Jesus began to show his disciples
that he must go to Jerusalem and suffer greatly
from the elders, the chief priests, and the scribes,
and be killed and on the third day be raised.
Then Peter took Jesus aside and began to rebuke him,
"God forbid, Lord! No such thing shall ever happen to you."
He turned and said to Peter,
"Get behind me, Satan! You are an obstacle to me.
You are thinking not as God does, but as human beings do."
Then Jesus said to his disciples,
"Whoever wishes to come after me must deny himself,
take up his cross, and follow me.
For whoever wishes to save his life will lose it,
but whoever loses his life for my sake will find it.
What profit would there be for one to gain the whole world
and forfeit his life"
Or what can one give in exchange for his life?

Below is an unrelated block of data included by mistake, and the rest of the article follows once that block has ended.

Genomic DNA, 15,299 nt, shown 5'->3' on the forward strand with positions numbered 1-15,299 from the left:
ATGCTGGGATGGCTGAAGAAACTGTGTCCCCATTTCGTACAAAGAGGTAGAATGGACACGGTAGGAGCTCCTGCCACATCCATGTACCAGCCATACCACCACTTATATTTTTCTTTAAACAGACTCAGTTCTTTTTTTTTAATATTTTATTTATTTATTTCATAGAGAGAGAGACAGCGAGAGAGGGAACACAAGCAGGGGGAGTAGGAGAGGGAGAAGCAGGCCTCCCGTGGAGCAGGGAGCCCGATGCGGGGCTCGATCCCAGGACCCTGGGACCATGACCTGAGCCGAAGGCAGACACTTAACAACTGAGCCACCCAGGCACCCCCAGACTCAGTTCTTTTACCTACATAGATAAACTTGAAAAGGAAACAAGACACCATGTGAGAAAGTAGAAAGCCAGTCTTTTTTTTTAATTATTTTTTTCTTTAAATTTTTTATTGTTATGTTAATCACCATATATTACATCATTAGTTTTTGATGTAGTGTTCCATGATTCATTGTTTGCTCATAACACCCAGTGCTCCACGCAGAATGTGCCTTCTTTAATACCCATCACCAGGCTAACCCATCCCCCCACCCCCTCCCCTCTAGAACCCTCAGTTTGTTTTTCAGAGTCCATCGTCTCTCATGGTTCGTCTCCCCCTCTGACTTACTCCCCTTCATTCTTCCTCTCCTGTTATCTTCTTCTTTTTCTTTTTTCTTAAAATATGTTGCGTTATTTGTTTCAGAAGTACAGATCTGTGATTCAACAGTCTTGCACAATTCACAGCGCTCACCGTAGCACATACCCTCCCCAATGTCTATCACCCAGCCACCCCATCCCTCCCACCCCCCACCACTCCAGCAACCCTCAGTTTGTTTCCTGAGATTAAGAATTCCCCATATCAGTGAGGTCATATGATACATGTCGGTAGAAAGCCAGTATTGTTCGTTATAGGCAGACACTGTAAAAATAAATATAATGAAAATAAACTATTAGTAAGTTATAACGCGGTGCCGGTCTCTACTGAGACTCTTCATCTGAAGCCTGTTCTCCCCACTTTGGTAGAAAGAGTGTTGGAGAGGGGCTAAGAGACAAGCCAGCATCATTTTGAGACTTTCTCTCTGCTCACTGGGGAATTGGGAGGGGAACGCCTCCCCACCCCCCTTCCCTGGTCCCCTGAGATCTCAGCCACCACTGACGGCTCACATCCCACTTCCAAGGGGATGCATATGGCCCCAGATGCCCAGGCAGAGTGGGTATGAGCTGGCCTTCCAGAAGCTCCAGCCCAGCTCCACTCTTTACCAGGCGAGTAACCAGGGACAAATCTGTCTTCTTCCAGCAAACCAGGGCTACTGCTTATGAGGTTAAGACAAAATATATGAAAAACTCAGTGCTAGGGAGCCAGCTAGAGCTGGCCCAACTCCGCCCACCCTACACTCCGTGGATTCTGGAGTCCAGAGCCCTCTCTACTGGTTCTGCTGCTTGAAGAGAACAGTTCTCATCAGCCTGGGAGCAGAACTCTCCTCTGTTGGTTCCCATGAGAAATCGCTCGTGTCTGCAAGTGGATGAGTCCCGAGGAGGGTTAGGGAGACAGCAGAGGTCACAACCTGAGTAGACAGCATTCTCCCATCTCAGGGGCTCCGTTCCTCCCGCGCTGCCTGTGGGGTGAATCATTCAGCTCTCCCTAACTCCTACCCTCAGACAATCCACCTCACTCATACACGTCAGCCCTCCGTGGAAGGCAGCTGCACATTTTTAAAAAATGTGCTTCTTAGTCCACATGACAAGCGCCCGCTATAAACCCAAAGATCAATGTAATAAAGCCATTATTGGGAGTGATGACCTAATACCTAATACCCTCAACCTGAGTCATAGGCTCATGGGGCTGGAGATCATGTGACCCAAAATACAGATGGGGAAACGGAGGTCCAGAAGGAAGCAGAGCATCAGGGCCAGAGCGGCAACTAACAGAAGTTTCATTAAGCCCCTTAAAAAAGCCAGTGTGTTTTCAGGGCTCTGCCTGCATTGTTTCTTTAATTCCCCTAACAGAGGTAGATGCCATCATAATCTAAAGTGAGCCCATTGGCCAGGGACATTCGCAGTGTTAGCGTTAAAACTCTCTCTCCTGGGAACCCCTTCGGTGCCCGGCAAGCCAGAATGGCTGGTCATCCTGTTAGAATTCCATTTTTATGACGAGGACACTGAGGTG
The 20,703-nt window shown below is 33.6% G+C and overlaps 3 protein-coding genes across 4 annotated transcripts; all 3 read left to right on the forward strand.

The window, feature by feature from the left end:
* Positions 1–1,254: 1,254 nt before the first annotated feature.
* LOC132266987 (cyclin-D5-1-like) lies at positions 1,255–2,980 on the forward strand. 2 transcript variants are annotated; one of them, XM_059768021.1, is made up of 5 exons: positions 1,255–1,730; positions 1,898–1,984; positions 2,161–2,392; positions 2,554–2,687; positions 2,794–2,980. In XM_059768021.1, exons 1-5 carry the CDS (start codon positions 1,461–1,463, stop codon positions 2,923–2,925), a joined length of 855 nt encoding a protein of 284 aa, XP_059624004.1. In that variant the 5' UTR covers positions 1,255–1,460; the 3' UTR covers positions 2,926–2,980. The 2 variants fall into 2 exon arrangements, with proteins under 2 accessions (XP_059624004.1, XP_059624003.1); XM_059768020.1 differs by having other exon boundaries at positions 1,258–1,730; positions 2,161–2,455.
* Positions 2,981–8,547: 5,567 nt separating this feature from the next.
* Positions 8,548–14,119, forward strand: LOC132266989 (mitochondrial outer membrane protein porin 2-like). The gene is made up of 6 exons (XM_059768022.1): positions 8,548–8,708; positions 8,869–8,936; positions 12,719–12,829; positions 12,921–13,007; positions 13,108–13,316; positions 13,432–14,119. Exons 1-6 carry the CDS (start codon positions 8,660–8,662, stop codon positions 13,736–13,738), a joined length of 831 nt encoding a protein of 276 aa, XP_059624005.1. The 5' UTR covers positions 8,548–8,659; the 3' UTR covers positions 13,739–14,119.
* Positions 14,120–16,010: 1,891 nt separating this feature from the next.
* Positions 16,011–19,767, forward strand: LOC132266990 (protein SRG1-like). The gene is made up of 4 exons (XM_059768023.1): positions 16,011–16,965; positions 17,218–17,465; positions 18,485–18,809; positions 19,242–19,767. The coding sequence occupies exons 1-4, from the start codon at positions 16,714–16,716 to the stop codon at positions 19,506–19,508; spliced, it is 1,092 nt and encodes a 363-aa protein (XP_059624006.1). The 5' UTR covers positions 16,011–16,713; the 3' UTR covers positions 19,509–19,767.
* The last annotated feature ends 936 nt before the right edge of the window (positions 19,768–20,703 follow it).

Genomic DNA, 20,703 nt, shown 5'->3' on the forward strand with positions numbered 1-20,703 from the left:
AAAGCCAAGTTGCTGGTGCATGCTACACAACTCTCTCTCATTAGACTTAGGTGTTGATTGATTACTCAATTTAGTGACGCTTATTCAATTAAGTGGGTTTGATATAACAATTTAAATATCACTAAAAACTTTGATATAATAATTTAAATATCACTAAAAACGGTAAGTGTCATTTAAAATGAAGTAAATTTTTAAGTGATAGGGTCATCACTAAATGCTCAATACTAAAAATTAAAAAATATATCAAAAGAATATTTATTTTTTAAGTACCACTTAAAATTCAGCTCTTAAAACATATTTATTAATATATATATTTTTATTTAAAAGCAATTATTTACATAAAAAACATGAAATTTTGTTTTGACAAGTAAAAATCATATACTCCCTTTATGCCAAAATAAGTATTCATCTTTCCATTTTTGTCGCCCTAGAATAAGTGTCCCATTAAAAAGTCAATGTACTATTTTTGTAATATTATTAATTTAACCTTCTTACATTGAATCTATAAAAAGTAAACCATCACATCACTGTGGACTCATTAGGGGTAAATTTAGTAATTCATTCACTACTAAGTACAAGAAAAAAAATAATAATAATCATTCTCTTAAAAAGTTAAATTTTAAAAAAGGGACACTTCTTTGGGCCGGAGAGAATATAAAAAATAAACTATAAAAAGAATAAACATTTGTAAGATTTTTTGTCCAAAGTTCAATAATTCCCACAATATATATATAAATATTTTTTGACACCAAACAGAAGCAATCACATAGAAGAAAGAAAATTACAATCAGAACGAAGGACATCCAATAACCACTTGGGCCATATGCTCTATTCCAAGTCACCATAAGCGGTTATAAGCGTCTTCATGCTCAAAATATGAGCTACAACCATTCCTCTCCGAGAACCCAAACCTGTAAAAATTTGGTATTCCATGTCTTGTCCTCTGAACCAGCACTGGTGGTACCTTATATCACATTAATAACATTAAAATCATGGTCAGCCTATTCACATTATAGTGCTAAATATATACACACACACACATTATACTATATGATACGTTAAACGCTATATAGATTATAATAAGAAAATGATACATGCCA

For the Son of Man will come with his angels in his Father's glory,
and then he will repay all according to his conduct."
In this passage we see the christian paradox: "whoever wishes to save his life will lose it, but whoever loses his life for my sake will find it". What an odd statement to make. But when we reflect on its meaning we come to realize that Jesus is trying to save us from our false-selves. We often create a false image of ourselves that we believe to be our true selves. We think that we are what we do or we are what we think we are but in reality we are sons and daughters of God. We don't have to prove ourselves to be loved by God. We simply are loved because of God's grace. Jesus helps us deconstruct our false-selves by telling us to love God and one another. When we get away from ourselves and look to others we end our self-centredness and begin a live with God in the centre.